Lower neutrophil counts in the CNS of Ac2-26-treated meningitis mice might principally be due to a stimulation of bacterial phagocytosis by Ac2-26 in the periphery [19]. To verify or falsify this assumption, we measured in parallel the bacterial load in the peripheral circulation (i.e., blood and spleen) as well as in the CNS (i.e., cerebellum). As demonstrated in Fig. 1e, Ac2-26 treatment did not affect the bacterial burden in the periphery but in the CNS. This finding strongly suggests that Ac2-26 modulates the CNS-intrinsic inflammatory response, by modulating glial reactivity. Although not addressed in this study, microglial cells have been shown to be able to phagocytose neutrophil cells [45]. Future studies have to address whether the neutrophil phagocytosis by microglial cells takes place during bacterial meningitis, and whether such a presumably protective effect is mediated by FPR in general, and by FPR2 in particular.

Astrocytes are the most abundant glial cell type within the CNS and are essential for brain homeostasis. As immune-competent cells, they secrete a plethora of cytokines and chemokines, provide metabolites and growth factors to neurons, support synapse formation and plasticity, and participate in blood-brain barrier maintenance and permeability [46, 47]. Furthermore, they are responsible for pathogen recognition and immune cell recruitment during adaptive immune responses [32, 48]. It has been demonstrated that FPRs are expressed by astroglial cells [9, 49]. We, therefore, asked whether the protective effect of Ac2-26 might be mediated via an interaction with astrocytes. As demonstrated in Figs. 2 or 3, the astroglial cell responses, as determined by anti-GFAP immunohistochemistry and Gfap mRNA quantifications, revealed strong GFAP expression induction in meningitis mice, which was robustly ameliorated by Ac2-26 treatment. While these results convincingly show that astrocyte activation is less severe in Ac2-26-treated mice, this does not necessarily mean that a direct, astrocyte-mediated protective effect of Ac2-26 is operant. Conditional Fpr knock-out mice would be required to investigate this important aspect more in detail. The protective Ac2-26-mediated effects were as well observed in Fpr1−/− but not Fpr2−/− mice. These results strongly suggest that the immunomodulatory actions of the AnxA1 peptide Ac2-26 on pneumococcal infection were FPR2-dependent. Our previous works demonstrated the importance of microglial cells within the inflammatory process during pneumococcal meningitis [10, 50]. In the present study, the evaluation of microglial cells did not reveal significant differences for microglial cell density after infection or with Ac2-26 injection. However, the mRNA analysis of a microglial cell activation marker Itgam indicates an increase of activation whereas Ac2-26 injection decreased the cell activation.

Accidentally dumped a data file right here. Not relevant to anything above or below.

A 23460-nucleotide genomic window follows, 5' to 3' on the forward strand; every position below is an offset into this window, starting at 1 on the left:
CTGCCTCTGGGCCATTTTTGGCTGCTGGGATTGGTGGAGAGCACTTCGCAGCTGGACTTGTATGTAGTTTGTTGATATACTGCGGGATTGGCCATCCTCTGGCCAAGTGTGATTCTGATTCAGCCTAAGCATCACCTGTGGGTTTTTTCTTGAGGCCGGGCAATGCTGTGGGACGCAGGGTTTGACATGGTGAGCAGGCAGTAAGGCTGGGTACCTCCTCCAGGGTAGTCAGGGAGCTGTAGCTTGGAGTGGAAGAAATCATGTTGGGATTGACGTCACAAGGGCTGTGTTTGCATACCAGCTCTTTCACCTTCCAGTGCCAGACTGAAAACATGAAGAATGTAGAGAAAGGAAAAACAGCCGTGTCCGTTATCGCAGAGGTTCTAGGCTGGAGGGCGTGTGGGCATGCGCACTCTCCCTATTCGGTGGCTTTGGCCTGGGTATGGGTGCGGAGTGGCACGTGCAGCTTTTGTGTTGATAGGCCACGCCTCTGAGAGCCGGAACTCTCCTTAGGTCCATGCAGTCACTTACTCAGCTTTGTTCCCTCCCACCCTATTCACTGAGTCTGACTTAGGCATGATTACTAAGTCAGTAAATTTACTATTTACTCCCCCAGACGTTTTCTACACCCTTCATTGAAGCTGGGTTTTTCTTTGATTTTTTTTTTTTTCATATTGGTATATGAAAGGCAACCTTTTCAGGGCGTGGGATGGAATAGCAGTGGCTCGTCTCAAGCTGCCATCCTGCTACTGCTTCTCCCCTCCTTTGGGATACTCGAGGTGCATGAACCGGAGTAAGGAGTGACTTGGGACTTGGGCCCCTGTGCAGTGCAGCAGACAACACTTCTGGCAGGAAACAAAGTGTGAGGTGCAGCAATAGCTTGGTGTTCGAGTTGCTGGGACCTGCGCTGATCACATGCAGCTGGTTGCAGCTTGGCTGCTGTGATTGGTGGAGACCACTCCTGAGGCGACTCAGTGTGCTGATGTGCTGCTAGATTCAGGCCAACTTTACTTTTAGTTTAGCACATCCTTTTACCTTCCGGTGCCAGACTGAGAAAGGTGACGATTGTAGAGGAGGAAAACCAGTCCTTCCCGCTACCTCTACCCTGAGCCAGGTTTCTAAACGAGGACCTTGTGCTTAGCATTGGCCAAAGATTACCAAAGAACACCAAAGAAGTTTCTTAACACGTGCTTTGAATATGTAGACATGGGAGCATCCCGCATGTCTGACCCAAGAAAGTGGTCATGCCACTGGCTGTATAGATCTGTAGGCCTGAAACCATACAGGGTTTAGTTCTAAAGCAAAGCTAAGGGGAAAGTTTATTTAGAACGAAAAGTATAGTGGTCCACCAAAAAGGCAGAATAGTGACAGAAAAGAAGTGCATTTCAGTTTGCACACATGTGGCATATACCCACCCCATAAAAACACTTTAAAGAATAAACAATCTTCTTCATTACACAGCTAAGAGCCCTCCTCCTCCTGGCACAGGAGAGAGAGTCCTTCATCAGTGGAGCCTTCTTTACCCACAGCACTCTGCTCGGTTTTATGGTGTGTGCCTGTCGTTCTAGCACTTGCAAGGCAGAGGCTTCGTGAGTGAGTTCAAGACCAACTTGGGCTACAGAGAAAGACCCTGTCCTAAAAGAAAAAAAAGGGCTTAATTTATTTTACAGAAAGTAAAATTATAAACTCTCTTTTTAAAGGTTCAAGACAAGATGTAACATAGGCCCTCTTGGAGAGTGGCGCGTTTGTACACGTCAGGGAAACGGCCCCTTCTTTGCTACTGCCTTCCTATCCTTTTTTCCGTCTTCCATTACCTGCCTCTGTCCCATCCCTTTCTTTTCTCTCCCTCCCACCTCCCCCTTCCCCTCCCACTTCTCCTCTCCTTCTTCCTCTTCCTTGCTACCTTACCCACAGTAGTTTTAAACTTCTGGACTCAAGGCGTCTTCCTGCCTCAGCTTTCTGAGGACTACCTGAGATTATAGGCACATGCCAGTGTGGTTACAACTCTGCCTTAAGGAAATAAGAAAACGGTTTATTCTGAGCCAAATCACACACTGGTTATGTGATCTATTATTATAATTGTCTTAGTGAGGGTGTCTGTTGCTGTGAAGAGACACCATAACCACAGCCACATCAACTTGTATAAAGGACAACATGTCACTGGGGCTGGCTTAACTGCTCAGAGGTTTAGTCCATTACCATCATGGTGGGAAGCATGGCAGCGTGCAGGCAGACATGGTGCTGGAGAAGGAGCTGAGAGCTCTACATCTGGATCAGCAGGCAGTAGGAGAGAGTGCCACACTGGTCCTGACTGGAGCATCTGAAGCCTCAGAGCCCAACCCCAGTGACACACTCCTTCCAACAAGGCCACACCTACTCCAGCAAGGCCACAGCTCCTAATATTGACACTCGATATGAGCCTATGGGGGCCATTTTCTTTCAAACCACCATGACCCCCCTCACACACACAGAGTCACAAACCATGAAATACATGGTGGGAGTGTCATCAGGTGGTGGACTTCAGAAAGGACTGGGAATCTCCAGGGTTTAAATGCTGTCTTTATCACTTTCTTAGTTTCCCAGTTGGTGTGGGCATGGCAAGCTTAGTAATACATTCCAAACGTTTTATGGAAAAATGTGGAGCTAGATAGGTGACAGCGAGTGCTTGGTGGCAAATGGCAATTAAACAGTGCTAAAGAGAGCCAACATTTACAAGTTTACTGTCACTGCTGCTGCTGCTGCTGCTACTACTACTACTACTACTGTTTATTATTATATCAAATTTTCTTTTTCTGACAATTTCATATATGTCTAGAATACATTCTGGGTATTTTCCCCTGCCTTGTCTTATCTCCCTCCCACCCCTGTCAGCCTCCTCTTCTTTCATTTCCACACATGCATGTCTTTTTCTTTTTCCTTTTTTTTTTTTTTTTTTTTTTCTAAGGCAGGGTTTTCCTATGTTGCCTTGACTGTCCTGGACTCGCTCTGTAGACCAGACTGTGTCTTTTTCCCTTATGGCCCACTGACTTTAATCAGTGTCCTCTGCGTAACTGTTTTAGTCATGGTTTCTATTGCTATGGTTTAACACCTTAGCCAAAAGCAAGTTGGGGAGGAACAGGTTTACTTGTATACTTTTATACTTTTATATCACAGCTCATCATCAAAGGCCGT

Several studies demonstrated that Fpr1- and/or Fpr2-deficient mice are protected from neuronal pathologies, among studies to experimental demyelination or lipopolysaccharide-induced brain inflammation [8, 51, 52]. In a recent study, we were able to demonstrate that lack of either FPR1 or FPR2 leads to more severe inflammation and higher mortality in Streptococcus pneumoniae-infected mice [10]. In the present study, in all investigated genotypes (i.e., WT, Fpr1/, or Fpr2/) the intensity of neutrophil recruitment into the CNS was comparable (compare Figs. 1 and 6). In contrast, bacterial loads were higher in the blood, spleen, and CNS of Fpr1/ versus WT and Fpr2/-infected mice (see Table 1). Of note, the results of the present study are not directly comparable with our previous results. In the current study, mice were sacrificed 28 h after infection, whereas in our previous study, mice were sacrificed at a more advanced disease stage (i.e., 48 h post-infection). Beyond, mortality measurements were done with antibiotic treatment. It, thus, might be that FPR deficiency becomes clinically apparent during advanced disease stages. Our finding that the bacterial loads are higher in the blood, spleen, and CNS of Fpr1/ versus WT and Fpr2/ infected mice is consistent with our previous finding [10] and is in support for a reduced survival in Fpr1/ mice.